“The disparity between the jobs that are available versus the number of people that can fulfill those is a huge gap,” said Devin Howland, director of economic vitality for the city of Fayetteville.
The Fayetteville Public School District aims to close that gap by giving its students real-life work experience.
“Instead of calling an electrician out every so often and having to pay a whole bunch of money, I was like, ‘Why don’t I try doing it myself?'” said high school senior, Antaven Stephens.
Stephens said living in an old house with electrical issues helped him discover his dream of becoming an electrician. He decided to forgo a traditional four-year education and is going straight into the workforce after he graduates.
“The only thing I feel like I’ll be missing out on is the amount of debt I could get into,” Stephens said.
While school wasn’t Stephens’ route, the National Center for Education Statistics states traditional college enrollment has increased this century with 13.2 million students enrolled in 2000 to 16.9 million in 2016. Trade school enrollment has also increased from 9.6 million students in 1999 to 16 million in 2014.
“For a long time, there was a singular focus that you have to go to college,” Howland said. “And while that was the best path for me, it may not be the best path for somebody else.”
Howland said with the traditional school versus trade school debate, neither is better than the other. Especially since it’s impossible to predict what the job force will need in the future.
“When you don’t know what’s ten, 20 and 30 years out, what we can do is focus on what jobs are in demand now,” Howland said.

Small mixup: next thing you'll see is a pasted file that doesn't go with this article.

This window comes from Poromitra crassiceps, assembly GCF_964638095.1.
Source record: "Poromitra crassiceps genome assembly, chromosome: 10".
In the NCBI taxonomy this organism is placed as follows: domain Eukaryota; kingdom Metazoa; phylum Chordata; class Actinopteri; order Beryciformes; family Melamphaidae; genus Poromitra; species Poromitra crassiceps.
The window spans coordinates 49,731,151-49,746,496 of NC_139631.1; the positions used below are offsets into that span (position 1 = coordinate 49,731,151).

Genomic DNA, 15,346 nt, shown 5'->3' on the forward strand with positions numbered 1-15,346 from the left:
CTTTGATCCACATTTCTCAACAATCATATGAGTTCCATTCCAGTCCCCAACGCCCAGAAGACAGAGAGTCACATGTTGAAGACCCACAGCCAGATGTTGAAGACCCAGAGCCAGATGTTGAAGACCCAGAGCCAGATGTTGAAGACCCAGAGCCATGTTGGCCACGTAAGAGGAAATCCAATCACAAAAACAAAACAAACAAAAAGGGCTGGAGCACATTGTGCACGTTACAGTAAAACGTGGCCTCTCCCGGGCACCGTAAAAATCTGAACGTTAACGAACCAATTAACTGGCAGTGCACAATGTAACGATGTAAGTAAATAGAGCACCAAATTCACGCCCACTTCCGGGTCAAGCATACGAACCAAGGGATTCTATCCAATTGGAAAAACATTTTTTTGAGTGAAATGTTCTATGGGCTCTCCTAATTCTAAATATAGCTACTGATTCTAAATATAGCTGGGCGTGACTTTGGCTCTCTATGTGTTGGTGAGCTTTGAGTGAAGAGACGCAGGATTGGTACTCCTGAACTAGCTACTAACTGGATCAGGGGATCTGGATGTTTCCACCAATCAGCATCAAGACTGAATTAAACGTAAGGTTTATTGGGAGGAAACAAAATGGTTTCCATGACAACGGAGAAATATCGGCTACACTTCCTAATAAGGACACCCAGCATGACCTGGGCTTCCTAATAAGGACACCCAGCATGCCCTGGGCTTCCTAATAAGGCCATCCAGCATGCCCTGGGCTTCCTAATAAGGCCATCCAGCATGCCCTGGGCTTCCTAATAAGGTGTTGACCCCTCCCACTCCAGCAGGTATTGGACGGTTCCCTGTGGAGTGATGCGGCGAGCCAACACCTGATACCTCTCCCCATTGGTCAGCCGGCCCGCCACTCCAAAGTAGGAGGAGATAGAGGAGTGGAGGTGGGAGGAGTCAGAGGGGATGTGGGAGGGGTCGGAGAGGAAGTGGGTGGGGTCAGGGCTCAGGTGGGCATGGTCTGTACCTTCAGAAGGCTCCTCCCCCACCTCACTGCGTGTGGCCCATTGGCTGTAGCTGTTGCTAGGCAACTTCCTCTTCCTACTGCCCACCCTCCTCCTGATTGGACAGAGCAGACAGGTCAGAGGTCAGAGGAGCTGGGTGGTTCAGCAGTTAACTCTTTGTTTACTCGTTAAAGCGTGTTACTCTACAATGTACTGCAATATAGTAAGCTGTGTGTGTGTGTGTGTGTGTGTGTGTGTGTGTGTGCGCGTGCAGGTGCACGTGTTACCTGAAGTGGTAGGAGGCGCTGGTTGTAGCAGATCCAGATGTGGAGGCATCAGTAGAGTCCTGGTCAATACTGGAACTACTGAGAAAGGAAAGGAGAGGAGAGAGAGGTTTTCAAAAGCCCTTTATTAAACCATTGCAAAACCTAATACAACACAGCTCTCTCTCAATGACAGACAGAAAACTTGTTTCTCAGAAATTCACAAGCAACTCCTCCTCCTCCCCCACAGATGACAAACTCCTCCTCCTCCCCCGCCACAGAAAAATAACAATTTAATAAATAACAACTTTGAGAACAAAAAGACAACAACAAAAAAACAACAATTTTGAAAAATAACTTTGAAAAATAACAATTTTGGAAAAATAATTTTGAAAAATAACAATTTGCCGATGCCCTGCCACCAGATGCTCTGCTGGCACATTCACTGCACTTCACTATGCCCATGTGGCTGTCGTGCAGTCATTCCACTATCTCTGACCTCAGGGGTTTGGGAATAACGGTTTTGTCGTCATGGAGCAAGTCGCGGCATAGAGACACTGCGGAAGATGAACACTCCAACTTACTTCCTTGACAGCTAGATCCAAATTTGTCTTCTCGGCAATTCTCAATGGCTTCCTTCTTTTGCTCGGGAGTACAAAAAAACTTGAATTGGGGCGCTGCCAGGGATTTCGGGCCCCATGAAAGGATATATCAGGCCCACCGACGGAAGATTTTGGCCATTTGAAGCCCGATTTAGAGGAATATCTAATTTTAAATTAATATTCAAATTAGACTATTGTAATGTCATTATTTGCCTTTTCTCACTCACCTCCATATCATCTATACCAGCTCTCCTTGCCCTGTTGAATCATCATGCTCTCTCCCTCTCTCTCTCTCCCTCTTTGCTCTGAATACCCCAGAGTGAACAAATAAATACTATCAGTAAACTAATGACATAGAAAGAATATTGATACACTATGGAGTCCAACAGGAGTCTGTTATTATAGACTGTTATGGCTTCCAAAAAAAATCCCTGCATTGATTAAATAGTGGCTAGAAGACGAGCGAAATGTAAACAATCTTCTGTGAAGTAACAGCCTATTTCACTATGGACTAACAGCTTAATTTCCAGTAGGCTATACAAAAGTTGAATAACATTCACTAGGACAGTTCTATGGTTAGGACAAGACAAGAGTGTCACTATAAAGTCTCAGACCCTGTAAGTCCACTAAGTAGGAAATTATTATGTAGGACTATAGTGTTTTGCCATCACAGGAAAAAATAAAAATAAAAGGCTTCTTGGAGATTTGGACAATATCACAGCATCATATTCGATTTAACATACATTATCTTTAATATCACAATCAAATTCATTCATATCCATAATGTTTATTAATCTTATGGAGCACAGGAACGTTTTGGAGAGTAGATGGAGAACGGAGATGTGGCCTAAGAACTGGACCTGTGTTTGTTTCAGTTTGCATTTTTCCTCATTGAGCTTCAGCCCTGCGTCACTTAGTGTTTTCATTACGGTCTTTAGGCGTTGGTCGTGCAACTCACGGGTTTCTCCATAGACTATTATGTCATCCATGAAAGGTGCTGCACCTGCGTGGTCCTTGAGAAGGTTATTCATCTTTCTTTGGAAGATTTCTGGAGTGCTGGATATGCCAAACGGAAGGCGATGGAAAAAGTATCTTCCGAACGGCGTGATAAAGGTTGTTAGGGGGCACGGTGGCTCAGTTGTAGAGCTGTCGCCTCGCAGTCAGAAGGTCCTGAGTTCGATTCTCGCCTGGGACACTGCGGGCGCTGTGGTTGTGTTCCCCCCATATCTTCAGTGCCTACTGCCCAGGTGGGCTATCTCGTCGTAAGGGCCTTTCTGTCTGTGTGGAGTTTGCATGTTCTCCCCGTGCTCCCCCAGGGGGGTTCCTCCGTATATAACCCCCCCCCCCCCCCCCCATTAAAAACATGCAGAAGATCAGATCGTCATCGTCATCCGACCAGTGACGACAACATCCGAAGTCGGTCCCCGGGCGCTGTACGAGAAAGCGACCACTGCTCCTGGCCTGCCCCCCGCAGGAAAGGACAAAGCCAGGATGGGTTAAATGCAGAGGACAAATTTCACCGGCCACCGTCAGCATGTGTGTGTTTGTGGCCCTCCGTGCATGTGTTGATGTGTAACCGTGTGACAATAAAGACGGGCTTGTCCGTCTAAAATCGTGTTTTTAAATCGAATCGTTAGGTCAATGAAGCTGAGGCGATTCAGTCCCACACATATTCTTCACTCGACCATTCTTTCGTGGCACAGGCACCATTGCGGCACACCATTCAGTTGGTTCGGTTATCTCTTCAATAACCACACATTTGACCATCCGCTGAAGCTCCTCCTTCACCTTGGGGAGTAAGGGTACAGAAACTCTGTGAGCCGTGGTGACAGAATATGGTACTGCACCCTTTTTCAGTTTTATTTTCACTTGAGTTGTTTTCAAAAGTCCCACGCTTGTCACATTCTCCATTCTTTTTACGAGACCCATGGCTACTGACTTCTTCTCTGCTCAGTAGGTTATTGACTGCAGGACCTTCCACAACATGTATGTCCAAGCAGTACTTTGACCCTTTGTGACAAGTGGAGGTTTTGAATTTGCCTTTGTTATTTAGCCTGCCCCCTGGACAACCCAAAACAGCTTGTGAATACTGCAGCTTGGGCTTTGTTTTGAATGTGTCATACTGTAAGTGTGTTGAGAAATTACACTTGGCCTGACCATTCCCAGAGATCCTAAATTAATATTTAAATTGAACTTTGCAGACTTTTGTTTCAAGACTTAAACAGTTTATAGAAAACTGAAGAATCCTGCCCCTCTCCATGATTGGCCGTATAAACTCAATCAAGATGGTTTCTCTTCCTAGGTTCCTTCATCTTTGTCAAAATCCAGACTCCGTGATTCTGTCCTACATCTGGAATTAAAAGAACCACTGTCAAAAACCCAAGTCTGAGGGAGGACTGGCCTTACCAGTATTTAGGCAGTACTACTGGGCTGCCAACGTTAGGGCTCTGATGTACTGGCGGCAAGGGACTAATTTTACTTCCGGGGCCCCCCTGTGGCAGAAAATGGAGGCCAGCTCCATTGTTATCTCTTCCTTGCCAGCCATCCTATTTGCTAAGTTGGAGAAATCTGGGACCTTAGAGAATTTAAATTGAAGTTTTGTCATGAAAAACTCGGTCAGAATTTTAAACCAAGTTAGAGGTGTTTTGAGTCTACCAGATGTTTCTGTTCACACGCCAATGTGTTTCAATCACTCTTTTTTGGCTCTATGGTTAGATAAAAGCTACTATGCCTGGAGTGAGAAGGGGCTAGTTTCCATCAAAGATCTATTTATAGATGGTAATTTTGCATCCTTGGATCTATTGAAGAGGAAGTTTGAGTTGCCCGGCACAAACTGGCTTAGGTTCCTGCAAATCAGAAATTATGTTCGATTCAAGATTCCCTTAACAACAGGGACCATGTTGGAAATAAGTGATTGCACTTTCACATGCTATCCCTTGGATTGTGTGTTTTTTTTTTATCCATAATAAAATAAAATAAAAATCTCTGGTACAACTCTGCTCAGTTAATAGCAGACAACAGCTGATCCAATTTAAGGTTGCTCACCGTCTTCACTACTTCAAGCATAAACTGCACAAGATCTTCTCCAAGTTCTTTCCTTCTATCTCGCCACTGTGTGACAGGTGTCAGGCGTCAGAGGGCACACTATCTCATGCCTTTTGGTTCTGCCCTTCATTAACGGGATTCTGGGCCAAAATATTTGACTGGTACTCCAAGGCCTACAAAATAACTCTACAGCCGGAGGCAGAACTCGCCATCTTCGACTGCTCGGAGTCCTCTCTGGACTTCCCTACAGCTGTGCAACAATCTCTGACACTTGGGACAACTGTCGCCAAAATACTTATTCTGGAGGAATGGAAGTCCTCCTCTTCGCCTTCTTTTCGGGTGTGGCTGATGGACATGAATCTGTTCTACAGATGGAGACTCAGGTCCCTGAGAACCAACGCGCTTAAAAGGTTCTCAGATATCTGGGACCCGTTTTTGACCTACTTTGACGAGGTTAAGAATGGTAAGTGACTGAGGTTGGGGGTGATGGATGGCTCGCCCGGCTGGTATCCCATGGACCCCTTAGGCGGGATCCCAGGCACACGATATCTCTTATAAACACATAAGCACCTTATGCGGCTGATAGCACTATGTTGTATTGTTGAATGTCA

“One of the closest trades to being recession proof is a hairdresser,” said co-director of Paul Mitchell the School for cosmetology in Fayetteville. “Women especially will pay for their hair before they pay for a lot of other things.”
Warren said she sees a wide range of students enroll at Paul Mitchell the School, including people straight out of high school to those who already have a four-year degree. She said job placement after the program is a priority.
“I make sure that we maintain good relationships with the salon,” Warren said. “In fact, we’re inspected on placement by the government.”
Amanda and co-director Robert Warren agree Paul Mitchell and schools like it are a good way to get into the workforce faster, but Robert has experience on both sides. While he works in trade schools now, he earned a bachelor’s from a university.
“There’s nothing wrong with a college degree,” Robert said.”As long as you know what you’re wanting to do with it, and the money that you’re investing into it will pay off for you later on in life.”
“A student who receives a four-year college degree will earn about $570,000 more in that student’s lifetime,” said dean of admissions for the University of Arkansas, Suzanne McCray.
McCray said 80% of University of Arkansas graduates leave the school with an internship or some type of real-world experience. But she said the benefits of college go beyond the actual coursework.
“A lot of jobs are gotten through connections,” McCray said. “And students in college make a lot of connections with people who are going to go off and do interesting things.”
McCray said actual classes are still important because they teach critical thinking skills that will transfer to any job.
“The University of Arkansas is preparing students for jobs that don’t exist,” McCray said. “We understand that.”
In Springdale, preparation starts early.
“We have programs of study and pathways that prepare students for careers that are of interest to them,” said Kelly Boortz, assistant principal at the Don Tyson School of Innovation.
Boortz said these programs allow some students to graduate with industry certification. The class of 2019 will be the first graduating seniors since the school opened in 2014. Boortz is proud to boast a 100% placement, meaning every senior has a plan for college, college courses, or a job.
“I think we’re just empowering students to be able to live their dream and figure out what success is for them,” Boortz said.
Here are the top projected jobs over the next decade, according to Business Insider:
Here are the average costs of trade school and traditional universities according to The Simple Dollar: